By Richard G. Carter
“It takes both the black and white keys on the piana, to play the Star Spangled Banna…” Mannie Mauldin Jr.
Original Black rhythm and blues evolved into rock ‘n’ roll and changed the world. In its heyday (1953-63), R&B was played non-stop by many noted radio disc jockeys — Black and White. These visionaries were just as important as nationally renowned pioneer Alan Freed, and Dick Clark who went on to gain fame on TV’s “American Bandstand.”
Over the years, popular, well-known Black DJs gracing the airways in my hometown of Milwaukee included Mannie Mauldin Jr., Eddie O’Jay (in his pre-New York days) and WAWA’s Hoyt “Dr. Bop” Locke, O.C. White and Jim Frazier.
When I first heard the Spaniels’ “Baby, It’s You” (1953) — still the best R&B record of all time — I was hooked on radio DJs. And a few years later, I was lucky enough to trade R&B and doo-wop insights in person, and by phone, with WRIT’s Chuck Dunaway.
In the mid-‘50s, the youthful Dunaway — calling himself the “boy disc jockey” on his popular “Rockaway With Dunaway” show — claimed he wrote the teenage Five Notes two-sided hit “Show Me the Way” and “Park Your Love.” On one occasion, he played both continuously throughout his entire afternoon show, pausing only for commercials.
How well I recall summer nights in 1956, when the Five Notes attracted big crowds on busy Walnut St. between N. 6th and 7th by wailing away a cappella outside Larry’s Frozen Custard. Billed on colorful posters as “Singing like the Clovers,” they made several local gigs — heavily promoted on the air by Dunaway.
Radio disc jockeys were so influential in those days, me and my running buddy, Sam Johnson, played DJ at many of our house parties. We spun hits by the Spaniels, Drifters, El Dorados, Clovers, Counts, Flamingos, Dells, Marvin and Johnny, Drifters, Cadillacs, Johnny Ace, Ruth Brown, Five Keys, Harptones, Danderliers, Diablos and Platters.
In the ‘90s, I talked on-air, in-studio, with Ron Cuzner on WFMR’s “The Dark Side”; WMSE with Paul Cebar, and WYMS with Greg Drust; Jack “Jr.” Black; my high school pal Alvin Russell, and Susan Orr, my future wife. Susan often played Spaniels’ classics such as “Baby, It You,” “Stormy Weather” and “Danny Boy” on her “Jazz in the Afternoon.”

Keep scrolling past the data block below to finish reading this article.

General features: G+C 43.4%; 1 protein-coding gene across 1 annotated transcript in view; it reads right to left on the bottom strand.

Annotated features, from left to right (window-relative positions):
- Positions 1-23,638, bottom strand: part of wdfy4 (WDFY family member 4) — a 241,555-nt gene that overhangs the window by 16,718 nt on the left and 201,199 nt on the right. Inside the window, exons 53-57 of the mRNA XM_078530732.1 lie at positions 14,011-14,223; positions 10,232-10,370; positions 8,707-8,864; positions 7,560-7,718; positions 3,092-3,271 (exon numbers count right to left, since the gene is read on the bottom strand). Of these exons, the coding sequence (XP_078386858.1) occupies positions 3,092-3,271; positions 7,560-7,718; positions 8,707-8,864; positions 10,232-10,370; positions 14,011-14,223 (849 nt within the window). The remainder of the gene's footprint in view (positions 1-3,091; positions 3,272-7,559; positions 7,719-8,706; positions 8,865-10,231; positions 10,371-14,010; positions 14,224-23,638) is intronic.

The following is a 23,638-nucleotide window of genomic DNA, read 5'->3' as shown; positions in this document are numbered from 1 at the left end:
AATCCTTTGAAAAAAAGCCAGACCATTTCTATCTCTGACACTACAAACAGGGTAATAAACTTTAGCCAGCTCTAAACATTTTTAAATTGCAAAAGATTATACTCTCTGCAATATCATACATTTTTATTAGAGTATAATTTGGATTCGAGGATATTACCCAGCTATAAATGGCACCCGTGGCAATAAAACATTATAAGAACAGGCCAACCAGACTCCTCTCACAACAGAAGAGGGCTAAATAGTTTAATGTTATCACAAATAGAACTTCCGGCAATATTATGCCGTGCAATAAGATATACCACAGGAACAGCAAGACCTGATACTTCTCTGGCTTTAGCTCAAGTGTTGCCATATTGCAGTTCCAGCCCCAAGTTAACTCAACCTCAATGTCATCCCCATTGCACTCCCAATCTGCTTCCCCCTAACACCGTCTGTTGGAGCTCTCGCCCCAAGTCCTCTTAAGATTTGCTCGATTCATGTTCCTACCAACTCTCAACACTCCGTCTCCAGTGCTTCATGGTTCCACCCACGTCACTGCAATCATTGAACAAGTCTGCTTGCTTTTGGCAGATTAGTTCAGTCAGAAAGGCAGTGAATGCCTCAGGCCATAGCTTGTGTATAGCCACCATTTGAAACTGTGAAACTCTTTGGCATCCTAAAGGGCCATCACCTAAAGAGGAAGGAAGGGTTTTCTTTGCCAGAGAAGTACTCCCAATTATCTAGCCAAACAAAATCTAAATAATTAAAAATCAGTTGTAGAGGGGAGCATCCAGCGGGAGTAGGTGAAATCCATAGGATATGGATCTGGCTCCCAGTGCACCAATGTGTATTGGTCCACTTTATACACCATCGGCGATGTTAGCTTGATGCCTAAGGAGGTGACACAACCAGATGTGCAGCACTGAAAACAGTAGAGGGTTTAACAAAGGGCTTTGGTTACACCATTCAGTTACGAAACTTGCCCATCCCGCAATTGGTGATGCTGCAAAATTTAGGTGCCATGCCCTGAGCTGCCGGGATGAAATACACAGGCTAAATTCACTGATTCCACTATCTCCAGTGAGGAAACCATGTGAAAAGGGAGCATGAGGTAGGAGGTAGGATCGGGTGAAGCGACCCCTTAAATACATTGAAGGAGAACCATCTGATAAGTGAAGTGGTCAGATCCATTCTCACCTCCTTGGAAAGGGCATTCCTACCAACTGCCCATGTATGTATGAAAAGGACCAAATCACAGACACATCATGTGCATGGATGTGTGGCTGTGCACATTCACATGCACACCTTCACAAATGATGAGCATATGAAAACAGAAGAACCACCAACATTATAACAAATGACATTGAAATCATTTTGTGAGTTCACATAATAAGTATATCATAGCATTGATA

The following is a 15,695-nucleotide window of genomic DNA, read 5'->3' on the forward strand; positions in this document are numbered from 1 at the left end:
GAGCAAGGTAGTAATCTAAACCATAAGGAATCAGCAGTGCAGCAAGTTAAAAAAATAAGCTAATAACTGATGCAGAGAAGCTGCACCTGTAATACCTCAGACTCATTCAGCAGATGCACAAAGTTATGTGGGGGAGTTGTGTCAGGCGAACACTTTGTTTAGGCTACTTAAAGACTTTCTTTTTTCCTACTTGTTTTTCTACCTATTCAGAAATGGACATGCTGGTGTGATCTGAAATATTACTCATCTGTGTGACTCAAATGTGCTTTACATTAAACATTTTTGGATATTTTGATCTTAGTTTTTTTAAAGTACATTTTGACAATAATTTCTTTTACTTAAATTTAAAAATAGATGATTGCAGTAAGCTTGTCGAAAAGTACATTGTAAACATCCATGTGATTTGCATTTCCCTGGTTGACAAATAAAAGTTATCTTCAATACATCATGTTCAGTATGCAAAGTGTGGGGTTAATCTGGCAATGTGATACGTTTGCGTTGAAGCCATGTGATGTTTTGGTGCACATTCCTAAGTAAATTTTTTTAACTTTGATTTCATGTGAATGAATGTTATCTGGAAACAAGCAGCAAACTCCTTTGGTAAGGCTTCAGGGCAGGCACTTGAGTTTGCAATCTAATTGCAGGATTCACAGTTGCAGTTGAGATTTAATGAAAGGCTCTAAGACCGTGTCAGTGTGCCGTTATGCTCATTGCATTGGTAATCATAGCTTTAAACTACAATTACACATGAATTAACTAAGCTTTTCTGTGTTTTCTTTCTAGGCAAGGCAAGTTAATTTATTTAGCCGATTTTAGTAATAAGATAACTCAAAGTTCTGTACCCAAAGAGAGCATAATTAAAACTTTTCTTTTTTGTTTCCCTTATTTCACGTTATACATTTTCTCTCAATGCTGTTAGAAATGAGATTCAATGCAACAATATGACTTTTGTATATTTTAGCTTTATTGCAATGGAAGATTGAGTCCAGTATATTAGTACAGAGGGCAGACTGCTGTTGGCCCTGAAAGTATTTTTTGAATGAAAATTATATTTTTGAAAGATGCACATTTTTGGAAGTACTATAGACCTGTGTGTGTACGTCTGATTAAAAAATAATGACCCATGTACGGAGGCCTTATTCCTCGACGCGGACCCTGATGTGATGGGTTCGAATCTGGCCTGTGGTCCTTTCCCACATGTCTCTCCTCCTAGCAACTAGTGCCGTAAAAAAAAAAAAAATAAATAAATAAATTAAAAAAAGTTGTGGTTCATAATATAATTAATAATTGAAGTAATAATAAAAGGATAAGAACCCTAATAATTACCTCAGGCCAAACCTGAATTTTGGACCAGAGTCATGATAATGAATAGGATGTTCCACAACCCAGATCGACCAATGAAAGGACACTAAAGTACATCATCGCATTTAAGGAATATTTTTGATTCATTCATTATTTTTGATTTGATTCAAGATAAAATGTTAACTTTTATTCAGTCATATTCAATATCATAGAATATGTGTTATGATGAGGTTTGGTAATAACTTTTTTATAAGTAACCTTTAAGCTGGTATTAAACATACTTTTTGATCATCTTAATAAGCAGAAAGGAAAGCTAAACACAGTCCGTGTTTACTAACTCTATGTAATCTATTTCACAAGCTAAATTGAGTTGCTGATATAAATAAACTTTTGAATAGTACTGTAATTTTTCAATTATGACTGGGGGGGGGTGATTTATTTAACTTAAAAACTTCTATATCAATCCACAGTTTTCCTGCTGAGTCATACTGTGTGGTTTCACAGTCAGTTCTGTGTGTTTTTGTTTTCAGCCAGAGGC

Back when doo-wop and real R&B swept urban America, we heard this great Black sound DJ’d by Hal Jackson, Douglass (Jocko) Henderson, Tommy (Dr. Jive) Smalls, Bobby Jay, Evelyn Robinson and Mary Louise in New York; Vivian Carter in Gary, Ind.; Al Benson and Daddy-O-Daley in Chicago; Chester “Daddy Yo Hot Rod” McDowell in Shreveport; Nathaniel (Magnificent) Montague in Los Angeles; “Chattie Hattie” Leeper in Charlotte, and Ed Castleberry — who began in Birmingham and gravitated north.
Through their efforts — which included emceeing R&B concerts — the unique music hit its peak in listen-ability and dance-ability while being done most effectively by Black artists. Milwaukee teens poured into Radio Doctors at N. 3rd St. and W. Garfield Ave., and 3rd and W. Meinecke, and Music Mart on 3rd near W. Center St., to buy the jams.
Aside from our local DJs, perhaps the most widely listened-to radio program by R&B-happy young Black Milwaukeeans in the 1950s was “Randy’s Record Shop” on clear-channel WLAC in Nashville. Hosted by Hoss Allen and others, the show was heard on car radios on summer nights — introducing many of us to the likes of Ivory Joe Hunter, Lloyd Price, Dinah Washington, Little Richard, Varetta Dillard, the Chantels, James Brown and his Famous Flames, Ray Charles, Fats Domino, Faye Adams and others.
Among the most celebrated R&B personality-disc jockeys to come down the pike was the flamboyant, bearded Wolfman Jack, of “The Midnight Special” fame, who soared to national prominence as a radio DJ in the 1973 hit film “American Graffiti.” In this funny, melancholy movie about car-cruising teenagers, Wolfman played many original Black R&B hits — turning the soundtrack into a trove of doo-wop and early rock ‘n‘ roll.
Near the end, he intoned: “A little kiss on your ear. Goodnight sweetheart, I’ll see you later. Ohhh, the Spaniels.” Throughout his tour de force, the Spaniels were the only group Wolfman named. It was music to my ears, as the later writer of their authorized biography “Goodnight Sweetheart, Goodnight: The Story of the Spaniels” (August Press-1995).
But all was not peaches and cream in DJ land. Alan Freed, credited by some with coining the phrase “rock ‘n’ roll” on his “Moondog Show” in Cleveland, used an early form of payola. For example, while with WINS in New York — in exchange for airing Moonglows’ hits such as “Most of All,” “Starlite” and ”In Love” — he demanded that his name appear on the record label as co-writer with Harvey Fuqua, to share the royalties.
While researching my book on the Spaniels in Gary, Ind. in 1991, James “Pookie” Hudson — their legendary lead singer-song writer — told me Freed asked for the same thing with the group’s 1954 smash hit, “Goodnight Sweetheart, Goodnight.” But Pookie righteously refused and, as a result, Freed never booked the Spaniels for his big shows at the Brooklyn Paramount Theater, and never played their records on the air.
Yet, Freed’s efforts to stage a major New York concert were depicted in R&B’s best ever movie — 1978’s “American Hot Wax.” If you appreciate great DJs, and love original Black R&B, see this film. Those were the days, my friends. We thought they’d never end.
Milwaukee native Richard G. Carter is a freelance columnist